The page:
The book foregrounds global networks like the Lausanne Movement and organizations like World Vision, Compassion International, Cru, and Samaritan’s Purse (all four made Forbes‘s list of the 25 largest U.S. charities in 2015) that have received too little attention in most accounts of American evangelicalism. It also focuses on influential actors who evade simplistic stereotypes. Wishing to treat the racial diversity of evangelicalism (while recognizing that many non-whites don’t self-identify as evangelical), she highlights the mixed experiences of black and white students serving Sudanese refugees in Egypt, African Americans promoting greater awareness of Afro-identity and neocolonialism at the Urbana conference in the late 1960s and 1970s, and a team of black Methodist (AME) and Southern Baptist pastors traveling to Sudan to redeem slaves. Also compared to most accounts, she devotes more balanced attention to women and to the liberal-conservative ideological spectrum of evangelicalism.

Continually reminding readers that causality goes both directions, she also spotlights the influence of global affairs and foreigners on American religious life. She examines key voices from Latin America and Africa at the 1974 Lausanne Congress urging Western evangelicals toward greater concern for social justice, and how divisions over apartheid among Christians in South Africa shaped and split American evangelical opinions on race and colonialism.

Noting that “the biblical interpretations of global South Christians were not under U.S. control,” she tells how American evangelicals felt bolstered when Ugandan ministers took a firm stance against the ordination of gay bishops, but then at odds with their radical advocacy of severe legal punishment against homosexual acts (in some instances even the death penalty). She also offers an insightful and fresh interpretation of the rise of the Religious Right in America by tracing its ideological and rhetorical pillars to evangelical engagement with global affairs and social issues in the late 1960s and 1970s.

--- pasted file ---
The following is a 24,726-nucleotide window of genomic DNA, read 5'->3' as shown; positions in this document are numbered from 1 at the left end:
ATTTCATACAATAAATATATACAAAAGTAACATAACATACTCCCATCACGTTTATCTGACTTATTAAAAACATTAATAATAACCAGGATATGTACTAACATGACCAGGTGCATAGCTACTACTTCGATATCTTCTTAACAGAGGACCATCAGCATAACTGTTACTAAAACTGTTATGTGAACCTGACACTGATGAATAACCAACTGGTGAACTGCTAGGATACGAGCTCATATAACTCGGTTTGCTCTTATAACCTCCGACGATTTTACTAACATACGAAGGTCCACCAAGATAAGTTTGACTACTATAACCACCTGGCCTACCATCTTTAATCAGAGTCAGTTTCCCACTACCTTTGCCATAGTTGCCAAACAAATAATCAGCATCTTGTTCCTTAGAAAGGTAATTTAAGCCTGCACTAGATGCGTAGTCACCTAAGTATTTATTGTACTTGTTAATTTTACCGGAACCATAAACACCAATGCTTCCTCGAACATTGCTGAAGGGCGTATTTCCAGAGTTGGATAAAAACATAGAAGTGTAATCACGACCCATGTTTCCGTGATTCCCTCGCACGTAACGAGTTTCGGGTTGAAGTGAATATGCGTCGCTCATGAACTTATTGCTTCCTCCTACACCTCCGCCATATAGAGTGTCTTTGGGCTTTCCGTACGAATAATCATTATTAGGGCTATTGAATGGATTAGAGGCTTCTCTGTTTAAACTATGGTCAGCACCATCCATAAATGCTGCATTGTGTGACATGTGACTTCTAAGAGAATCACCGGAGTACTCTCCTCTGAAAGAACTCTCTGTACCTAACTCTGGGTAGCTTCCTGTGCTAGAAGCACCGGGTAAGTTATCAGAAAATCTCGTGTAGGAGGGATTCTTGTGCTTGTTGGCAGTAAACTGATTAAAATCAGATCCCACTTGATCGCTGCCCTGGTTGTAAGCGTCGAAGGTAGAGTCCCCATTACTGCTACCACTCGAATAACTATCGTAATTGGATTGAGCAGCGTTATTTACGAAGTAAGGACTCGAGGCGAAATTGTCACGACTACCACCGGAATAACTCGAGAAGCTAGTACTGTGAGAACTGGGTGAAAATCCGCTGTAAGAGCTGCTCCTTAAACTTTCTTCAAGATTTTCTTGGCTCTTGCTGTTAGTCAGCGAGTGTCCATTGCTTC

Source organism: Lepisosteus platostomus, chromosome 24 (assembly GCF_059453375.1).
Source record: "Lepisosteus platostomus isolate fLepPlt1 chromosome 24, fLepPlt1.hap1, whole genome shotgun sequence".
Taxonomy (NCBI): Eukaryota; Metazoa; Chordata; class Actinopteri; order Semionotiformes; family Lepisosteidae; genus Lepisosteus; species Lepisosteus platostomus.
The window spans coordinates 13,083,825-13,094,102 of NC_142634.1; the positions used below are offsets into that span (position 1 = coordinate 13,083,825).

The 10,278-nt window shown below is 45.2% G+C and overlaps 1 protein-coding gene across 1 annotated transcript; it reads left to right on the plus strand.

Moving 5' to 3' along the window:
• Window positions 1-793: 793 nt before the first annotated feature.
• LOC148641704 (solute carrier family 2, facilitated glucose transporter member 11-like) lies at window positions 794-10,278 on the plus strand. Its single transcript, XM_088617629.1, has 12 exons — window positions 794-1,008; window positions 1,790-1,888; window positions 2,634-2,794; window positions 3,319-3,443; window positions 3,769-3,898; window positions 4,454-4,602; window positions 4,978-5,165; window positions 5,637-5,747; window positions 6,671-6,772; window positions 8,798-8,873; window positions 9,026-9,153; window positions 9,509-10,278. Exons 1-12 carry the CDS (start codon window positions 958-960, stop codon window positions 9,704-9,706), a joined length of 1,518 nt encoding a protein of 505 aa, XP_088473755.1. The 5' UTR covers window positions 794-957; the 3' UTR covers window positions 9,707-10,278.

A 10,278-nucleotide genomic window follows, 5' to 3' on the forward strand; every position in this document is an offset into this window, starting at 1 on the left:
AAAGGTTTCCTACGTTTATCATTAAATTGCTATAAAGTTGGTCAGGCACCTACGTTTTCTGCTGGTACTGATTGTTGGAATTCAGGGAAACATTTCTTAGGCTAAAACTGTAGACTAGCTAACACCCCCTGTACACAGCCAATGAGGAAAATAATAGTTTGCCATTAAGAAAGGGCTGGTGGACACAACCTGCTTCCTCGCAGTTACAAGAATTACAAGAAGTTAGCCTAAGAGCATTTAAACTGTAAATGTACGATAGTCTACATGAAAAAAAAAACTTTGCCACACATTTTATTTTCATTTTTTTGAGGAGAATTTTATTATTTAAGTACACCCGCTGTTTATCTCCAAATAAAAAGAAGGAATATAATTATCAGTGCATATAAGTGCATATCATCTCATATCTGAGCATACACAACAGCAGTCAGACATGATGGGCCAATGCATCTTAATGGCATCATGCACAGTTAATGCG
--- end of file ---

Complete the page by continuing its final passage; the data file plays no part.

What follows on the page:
International Food for Thought

The book builds on a growing body of literature that attempts to view American religion in the context of world Christianity (I especially recommend reading it alongside David Hollinger’s Protestants Abroad [read TGC’s review]). Her approach follows the transnational and cultural turns in historical studies and builds on recent scholarly trends that work not just with ideas but also with discourses of emotions and materiality (body politics) to capture the fuller picture. But her prose is smooth and accessible to non-academics. While she’s no sympathetic insider, she clearly did her homework to understand “evangelical internationalism,” even traveling with evangelical groups to Israel, Egypt, Uganda, and Sudan, and attending conferences at places like Wheaton College.

The Kingdom of God Has No Borders is bound to make a splash in the academy, but I hope it also finds a wide audience among American evangelicals. It forces believers to see their tradition with new lenses and angles, and it raises many important issues that get to the heart of the evangelical mission. Ultimately, it reminds us that American evangelicals are a complicated people in a complicated world.